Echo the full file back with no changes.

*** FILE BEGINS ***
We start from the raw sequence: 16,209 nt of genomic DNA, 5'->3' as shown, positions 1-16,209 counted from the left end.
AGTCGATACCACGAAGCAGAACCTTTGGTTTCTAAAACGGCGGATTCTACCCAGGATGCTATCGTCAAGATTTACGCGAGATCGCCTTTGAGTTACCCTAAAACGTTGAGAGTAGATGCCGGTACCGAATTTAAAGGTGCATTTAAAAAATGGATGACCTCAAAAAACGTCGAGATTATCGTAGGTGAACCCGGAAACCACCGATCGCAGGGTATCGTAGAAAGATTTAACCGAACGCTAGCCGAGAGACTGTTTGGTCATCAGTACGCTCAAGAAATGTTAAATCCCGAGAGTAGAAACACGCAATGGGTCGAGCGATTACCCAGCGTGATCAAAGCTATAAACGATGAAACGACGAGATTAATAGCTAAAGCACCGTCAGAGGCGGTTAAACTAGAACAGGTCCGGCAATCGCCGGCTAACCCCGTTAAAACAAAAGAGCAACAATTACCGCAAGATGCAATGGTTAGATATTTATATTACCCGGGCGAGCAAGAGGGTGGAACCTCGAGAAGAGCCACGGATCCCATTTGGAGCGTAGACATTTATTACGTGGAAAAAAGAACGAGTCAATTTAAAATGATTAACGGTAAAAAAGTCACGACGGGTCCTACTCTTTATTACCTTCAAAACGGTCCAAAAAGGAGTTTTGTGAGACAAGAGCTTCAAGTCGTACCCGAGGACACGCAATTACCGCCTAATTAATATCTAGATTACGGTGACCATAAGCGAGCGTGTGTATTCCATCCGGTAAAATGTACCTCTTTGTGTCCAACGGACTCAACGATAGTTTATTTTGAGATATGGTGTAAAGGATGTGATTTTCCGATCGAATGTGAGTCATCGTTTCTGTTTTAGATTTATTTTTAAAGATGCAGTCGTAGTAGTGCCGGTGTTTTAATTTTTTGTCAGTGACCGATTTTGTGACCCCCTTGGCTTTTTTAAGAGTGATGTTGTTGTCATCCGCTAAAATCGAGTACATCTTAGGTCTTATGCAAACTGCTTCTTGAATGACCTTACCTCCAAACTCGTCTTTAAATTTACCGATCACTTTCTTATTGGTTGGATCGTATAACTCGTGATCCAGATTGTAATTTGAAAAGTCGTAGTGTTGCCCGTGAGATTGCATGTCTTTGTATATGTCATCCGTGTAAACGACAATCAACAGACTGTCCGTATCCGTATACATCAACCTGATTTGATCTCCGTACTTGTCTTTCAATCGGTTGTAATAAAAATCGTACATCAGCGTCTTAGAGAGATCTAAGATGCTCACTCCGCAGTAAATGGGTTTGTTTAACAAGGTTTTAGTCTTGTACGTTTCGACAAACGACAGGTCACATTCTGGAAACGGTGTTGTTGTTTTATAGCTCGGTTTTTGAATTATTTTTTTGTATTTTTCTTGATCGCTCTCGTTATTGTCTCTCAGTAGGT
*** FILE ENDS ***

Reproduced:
We start from the raw sequence: 16,209 nt of genomic DNA, 5'->3' as shown, positions 1-16,209 counted from the left end.
AGTCGATACCACGAAGCAGAACCTTTGGTTTCTAAAACGGCGGATTCTACCCAGGATGCTATCGTCAAGATTTACGCGAGATCGCCTTTGAGTTACCCTAAAACGTTGAGAGTAGATGCCGGTACCGAATTTAAAGGTGCATTTAAAAAATGGATGACCTCAAAAAACGTCGAGATTATCGTAGGTGAACCCGGAAACCACCGATCGCAGGGTATCGTAGAAAGATTTAACCGAACGCTAGCCGAGAGACTGTTTGGTCATCAGTACGCTCAAGAAATGTTAAATCCCGAGAGTAGAAACACGCAATGGGTCGAGCGATTACCCAGCGTGATCAAAGCTATAAACGATGAAACGACGAGATTAATAGCTAAAGCACCGTCAGAGGCGGTTAAACTAGAACAGGTCCGGCAATCGCCGGCTAACCCCGTTAAAACAAAAGAGCAACAATTACCGCAAGATGCAATGGTTAGATATTTATATTACCCGGGCGAGCAAGAGGGTGGAACCTCGAGAAGAGCCACGGATCCCATTTGGAGCGTAGACATTTATTACGTGGAAAAAAGAACGAGTCAATTTAAAATGATTAACGGTAAAAAAGTCACGACGGGTCCTACTCTTTATTACCTTCAAAACGGTCCAAAAAGGAGTTTTGTGAGACAAGAGCTTCAAGTCGTACCCGAGGACACGCAATTACCGCCTAATTAATATCTAGATTACGGTGACCATAAGCGAGCGTGTGTATTCCATCCGGTAAAATGTACCTCTTTGTGTCCAACGGACTCAACGATAGTTTATTTTGAGATATGGTGTAAAGGATGTGATTTTCCGATCGAATGTGAGTCATCGTTTCTGTTTTAGATTTATTTTTAAAGATGCAGTCGTAGTAGTGCCGGTGTTTTAATTTTTTGTCAGTGACCGATTTTGTGACCCCCTTGGCTTTTTTAAGAGTGATGTTGTTGTCATCCGCTAAAATCGAGTACATCTTAGGTCTTATGCAAACTGCTTCTTGAATGACCTTACCTCCAAACTCGTCTTTAAATTTACCGATCACTTTCTTATTGGTTGGATCGTATAACTCGTGATCCAGATTGTAATTTGAAAAGTCGTAGTGTTGCCCGTGAGATTGCATGTCTTTGTATATGTCATCCGTGTAAACGACAATCAACAGACTGTCCGTATCCGTATACATCAACCTGATTTGATCTCCGTACTTGTCTTTCAATCGGTTGTAATAAAAATCGTACATCAGCGTCTTAGAGAGATCTAAGATGCTCACTCCGCAGTAAATGGGTTTGTTTAACAAGGTTTTAGTCTTGTACGTTTCGACAAACGACAGGTCACATTCTGGAAACGGTGTTGTTGTTTTATAGCTCGGTTTTTGAATTATTTTTTTGTATTTTTCTTGATCGCTCTCGTTATTGTCTCTCAGTAGGT